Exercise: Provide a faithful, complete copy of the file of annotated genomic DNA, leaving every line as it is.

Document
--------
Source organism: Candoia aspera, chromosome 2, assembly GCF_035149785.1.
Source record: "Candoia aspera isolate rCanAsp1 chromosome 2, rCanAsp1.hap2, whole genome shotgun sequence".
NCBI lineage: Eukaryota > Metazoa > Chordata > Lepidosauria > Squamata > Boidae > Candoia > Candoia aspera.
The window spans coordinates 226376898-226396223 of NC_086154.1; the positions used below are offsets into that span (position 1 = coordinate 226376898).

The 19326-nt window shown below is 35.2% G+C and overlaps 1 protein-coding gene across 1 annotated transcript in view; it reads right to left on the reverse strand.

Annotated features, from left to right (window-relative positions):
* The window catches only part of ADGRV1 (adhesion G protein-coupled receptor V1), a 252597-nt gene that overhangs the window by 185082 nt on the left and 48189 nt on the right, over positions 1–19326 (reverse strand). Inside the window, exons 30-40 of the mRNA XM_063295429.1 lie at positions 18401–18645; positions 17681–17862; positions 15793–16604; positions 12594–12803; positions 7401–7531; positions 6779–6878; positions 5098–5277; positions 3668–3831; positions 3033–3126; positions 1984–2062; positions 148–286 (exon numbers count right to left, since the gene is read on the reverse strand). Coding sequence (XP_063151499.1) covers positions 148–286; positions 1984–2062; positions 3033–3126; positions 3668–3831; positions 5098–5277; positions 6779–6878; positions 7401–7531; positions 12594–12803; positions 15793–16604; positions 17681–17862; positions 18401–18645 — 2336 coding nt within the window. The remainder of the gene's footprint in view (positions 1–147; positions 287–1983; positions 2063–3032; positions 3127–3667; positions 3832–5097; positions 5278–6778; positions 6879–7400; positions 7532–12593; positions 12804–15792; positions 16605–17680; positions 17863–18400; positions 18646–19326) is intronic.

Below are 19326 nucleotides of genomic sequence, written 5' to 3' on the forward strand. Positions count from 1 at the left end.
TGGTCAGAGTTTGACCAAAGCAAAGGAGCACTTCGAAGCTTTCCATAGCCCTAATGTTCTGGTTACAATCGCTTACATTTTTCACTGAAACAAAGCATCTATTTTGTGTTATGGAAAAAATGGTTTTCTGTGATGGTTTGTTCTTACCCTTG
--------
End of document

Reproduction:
Source organism: Candoia aspera, chromosome 2, assembly GCF_035149785.1.
Source record: "Candoia aspera isolate rCanAsp1 chromosome 2, rCanAsp1.hap2, whole genome shotgun sequence".
NCBI lineage: Eukaryota > Metazoa > Chordata > Lepidosauria > Squamata > Boidae > Candoia > Candoia aspera.
The window spans coordinates 226376898-226396223 of NC_086154.1; the positions used below are offsets into that span (position 1 = coordinate 226376898).

The 19326-nt window shown below is 35.2% G+C and overlaps 1 protein-coding gene across 1 annotated transcript in view; it reads right to left on the reverse strand.

Annotated features, from left to right (window-relative positions):
* The window catches only part of ADGRV1 (adhesion G protein-coupled receptor V1), a 252597-nt gene that overhangs the window by 185082 nt on the left and 48189 nt on the right, over positions 1–19326 (reverse strand). Inside the window, exons 30-40 of the mRNA XM_063295429.1 lie at positions 18401–18645; positions 17681–17862; positions 15793–16604; positions 12594–12803; positions 7401–7531; positions 6779–6878; positions 5098–5277; positions 3668–3831; positions 3033–3126; positions 1984–2062; positions 148–286 (exon numbers count right to left, since the gene is read on the reverse strand). Coding sequence (XP_063151499.1) covers positions 148–286; positions 1984–2062; positions 3033–3126; positions 3668–3831; positions 5098–5277; positions 6779–6878; positions 7401–7531; positions 12594–12803; positions 15793–16604; positions 17681–17862; positions 18401–18645 — 2336 coding nt within the window. The remainder of the gene's footprint in view (positions 1–147; positions 287–1983; positions 2063–3032; positions 3127–3667; positions 3832–5097; positions 5278–6778; positions 6879–7400; positions 7532–12593; positions 12804–15792; positions 16605–17680; positions 17863–18400; positions 18646–19326) is intronic.

Below are 19326 nucleotides of genomic sequence, written 5' to 3' on the forward strand. Positions count from 1 at the left end.
TGGTCAGAGTTTGACCAAAGCAAAGGAGCACTTCGAAGCTTTCCATAGCCCTAATGTTCTGGTTACAATCGCTTACATTTTTCACTGAAACAAAGCATCTATTTTGTGTTATGGAAAAAATGGTTTTCTGTGATGGTTTGTTCTTACCCTTG